Growing up in France, Dr. Sophie Ano’s (formerly Dr. Winter) earliest experiences with food systems differ drastically from the ones she researches in the U.S. Characterized by outdoor markets, and acclaimed for its artisanal products, French food culture resembles a system of trade many Americans only experience at farmers’ markets.
“The culture is very much ‘I have some jam, I will give it to you for some meat,’” explains Dr. Ano. “Here, there is deeper exploration of the consumer, and why people buy what they buy.”
Today, Dr. Ano’s expertise spans what she calls “the end of the food chain.” By studying consumer habits to understand how factors from personality-type to product traceability influence buyers’ preference, Dr. Ano’s research extends into marketing, yielding valuable information for her client base.
Some of those clients market their products at SUNY Cobleskill. According to Dr. Ano, these producers often face the same challenge in expanding: moving from family-run to employees on the payroll. Growing businesses must limit production volume so as to not over-produce, while maximizing profitability.
Managing the supply chain is a start. Some businesses benefit from external help. Others sustain an in-house operation. Some products are inherently appealing to consumers; apples, says Dr. Ano, are easy to market because of how frequently new varieties hit the market. Other products and the businesses creating them rely on “wow” factors, like new flavors or styles.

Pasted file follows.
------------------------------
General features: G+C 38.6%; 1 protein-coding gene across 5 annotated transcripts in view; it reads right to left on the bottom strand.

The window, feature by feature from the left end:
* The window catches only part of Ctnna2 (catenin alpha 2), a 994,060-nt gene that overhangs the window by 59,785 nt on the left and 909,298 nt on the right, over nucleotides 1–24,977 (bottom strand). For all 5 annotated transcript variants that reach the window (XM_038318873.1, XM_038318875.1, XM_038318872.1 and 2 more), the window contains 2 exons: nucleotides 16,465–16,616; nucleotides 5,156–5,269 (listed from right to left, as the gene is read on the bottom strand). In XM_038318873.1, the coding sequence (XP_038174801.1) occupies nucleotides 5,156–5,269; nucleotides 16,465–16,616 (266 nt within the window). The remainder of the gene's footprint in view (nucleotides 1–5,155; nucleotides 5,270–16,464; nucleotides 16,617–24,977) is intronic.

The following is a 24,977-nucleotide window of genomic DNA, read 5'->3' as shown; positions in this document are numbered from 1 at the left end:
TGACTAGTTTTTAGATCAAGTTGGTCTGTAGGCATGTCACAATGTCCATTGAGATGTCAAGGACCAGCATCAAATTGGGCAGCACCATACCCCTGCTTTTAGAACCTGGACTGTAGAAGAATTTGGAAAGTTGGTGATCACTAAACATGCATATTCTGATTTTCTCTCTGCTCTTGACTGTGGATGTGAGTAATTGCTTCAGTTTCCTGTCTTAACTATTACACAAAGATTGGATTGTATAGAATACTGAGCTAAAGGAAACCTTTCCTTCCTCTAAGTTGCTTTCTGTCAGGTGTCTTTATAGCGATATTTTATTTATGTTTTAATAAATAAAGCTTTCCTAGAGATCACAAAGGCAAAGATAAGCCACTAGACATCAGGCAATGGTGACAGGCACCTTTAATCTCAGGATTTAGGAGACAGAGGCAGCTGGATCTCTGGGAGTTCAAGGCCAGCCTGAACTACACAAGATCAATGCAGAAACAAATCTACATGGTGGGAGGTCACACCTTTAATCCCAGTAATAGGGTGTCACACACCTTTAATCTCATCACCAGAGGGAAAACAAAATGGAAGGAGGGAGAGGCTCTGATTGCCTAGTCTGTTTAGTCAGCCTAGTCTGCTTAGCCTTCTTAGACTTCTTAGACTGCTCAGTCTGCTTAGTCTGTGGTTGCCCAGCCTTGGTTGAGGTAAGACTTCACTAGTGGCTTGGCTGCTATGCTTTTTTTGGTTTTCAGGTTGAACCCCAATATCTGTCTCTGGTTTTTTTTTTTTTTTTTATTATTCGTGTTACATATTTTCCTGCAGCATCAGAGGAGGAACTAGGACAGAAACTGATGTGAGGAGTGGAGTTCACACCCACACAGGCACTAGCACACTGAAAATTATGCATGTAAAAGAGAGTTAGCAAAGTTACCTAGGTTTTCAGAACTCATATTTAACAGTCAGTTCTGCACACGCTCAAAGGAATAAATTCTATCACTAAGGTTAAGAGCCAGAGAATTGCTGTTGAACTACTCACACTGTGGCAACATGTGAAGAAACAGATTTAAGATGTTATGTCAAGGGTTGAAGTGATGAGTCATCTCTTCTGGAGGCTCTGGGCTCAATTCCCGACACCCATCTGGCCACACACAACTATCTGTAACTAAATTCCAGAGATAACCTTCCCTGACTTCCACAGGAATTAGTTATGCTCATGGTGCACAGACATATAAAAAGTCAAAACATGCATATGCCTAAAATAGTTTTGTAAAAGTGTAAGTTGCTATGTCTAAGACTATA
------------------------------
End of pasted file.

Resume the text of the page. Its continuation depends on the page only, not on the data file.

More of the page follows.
The same business practices she utilizes with clients are the ones Dr. Ano uses in the courses she teaches. Students in an entrepreneurship class create business plans to market products, where students in a sales class develop companies to sell items that are available through “Schoharie Fresh” Online Farmers’ Market.
Outside the classroom, Dr. Ano leads SUNY Cobleskill’s National Agri-Marketing Association (NAMA) team, the only chapter in New York state. Students compete in an annual competition, trying to sway judges on a product they have created and branded. At 2018’s competition in Kansas City, SUNY Cobleskill’s team presented a baked algae crisp which they named “Altitude.”
“The goal of the competition is to market a product to solve a problem in agriculture,” says Dr. Ano. At SUNY Cobleskill, she fulfills the same goal.
Feature photo: Dr. Sophie Ano is helping guide the Carriage House Café and General Store through its first year in business.